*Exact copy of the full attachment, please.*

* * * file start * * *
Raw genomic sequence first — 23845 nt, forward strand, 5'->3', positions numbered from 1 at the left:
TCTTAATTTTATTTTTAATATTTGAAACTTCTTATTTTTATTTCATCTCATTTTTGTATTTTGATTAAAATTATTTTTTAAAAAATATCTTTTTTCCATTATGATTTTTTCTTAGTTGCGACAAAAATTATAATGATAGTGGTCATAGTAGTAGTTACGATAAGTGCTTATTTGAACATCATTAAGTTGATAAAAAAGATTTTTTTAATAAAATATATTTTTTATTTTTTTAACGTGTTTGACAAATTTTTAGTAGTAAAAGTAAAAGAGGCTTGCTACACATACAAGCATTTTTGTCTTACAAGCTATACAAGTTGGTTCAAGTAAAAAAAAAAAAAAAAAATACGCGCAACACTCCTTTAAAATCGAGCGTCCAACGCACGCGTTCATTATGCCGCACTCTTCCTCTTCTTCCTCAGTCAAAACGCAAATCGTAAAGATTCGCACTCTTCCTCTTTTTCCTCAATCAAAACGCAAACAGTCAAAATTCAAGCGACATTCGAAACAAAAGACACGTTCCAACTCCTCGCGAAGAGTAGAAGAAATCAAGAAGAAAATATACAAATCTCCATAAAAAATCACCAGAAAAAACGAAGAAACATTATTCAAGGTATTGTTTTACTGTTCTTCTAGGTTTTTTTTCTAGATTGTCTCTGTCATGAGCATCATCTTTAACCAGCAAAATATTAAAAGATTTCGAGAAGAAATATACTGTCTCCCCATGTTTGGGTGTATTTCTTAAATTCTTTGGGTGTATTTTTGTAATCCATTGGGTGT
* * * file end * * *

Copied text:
Raw genomic sequence first — 23845 nt, forward strand, 5'->3', positions numbered from 1 at the left:
TCTTAATTTTATTTTTAATATTTGAAACTTCTTATTTTTATTTCATCTCATTTTTGTATTTTGATTAAAATTATTTTTTAAAAAATATCTTTTTTCCATTATGATTTTTTCTTAGTTGCGACAAAAATTATAATGATAGTGGTCATAGTAGTAGTTACGATAAGTGCTTATTTGAACATCATTAAGTTGATAAAAAAGATTTTTTTAATAAAATATATTTTTTATTTTTTTAACGTGTTTGACAAATTTTTAGTAGTAAAAGTAAAAGAGGCTTGCTACACATACAAGCATTTTTGTCTTACAAGCTATACAAGTTGGTTCAAGTAAAAAAAAAAAAAAAAAATACGCGCAACACTCCTTTAAAATCGAGCGTCCAACGCACGCGTTCATTATGCCGCACTCTTCCTCTTCTTCCTCAGTCAAAACGCAAATCGTAAAGATTCGCACTCTTCCTCTTTTTCCTCAATCAAAACGCAAACAGTCAAAATTCAAGCGACATTCGAAACAAAAGACACGTTCCAACTCCTCGCGAAGAGTAGAAGAAATCAAGAAGAAAATATACAAATCTCCATAAAAAATCACCAGAAAAAACGAAGAAACATTATTCAAGGTATTGTTTTACTGTTCTTCTAGGTTTTTTTTCTAGATTGTCTCTGTCATGAGCATCATCTTTAACCAGCAAAATATTAAAAGATTTCGAGAAGAAATATACTGTCTCCCCATGTTTGGGTGTATTTCTTAAATTCTTTGGGTGTATTTTTGTAATCCATTGGGTGT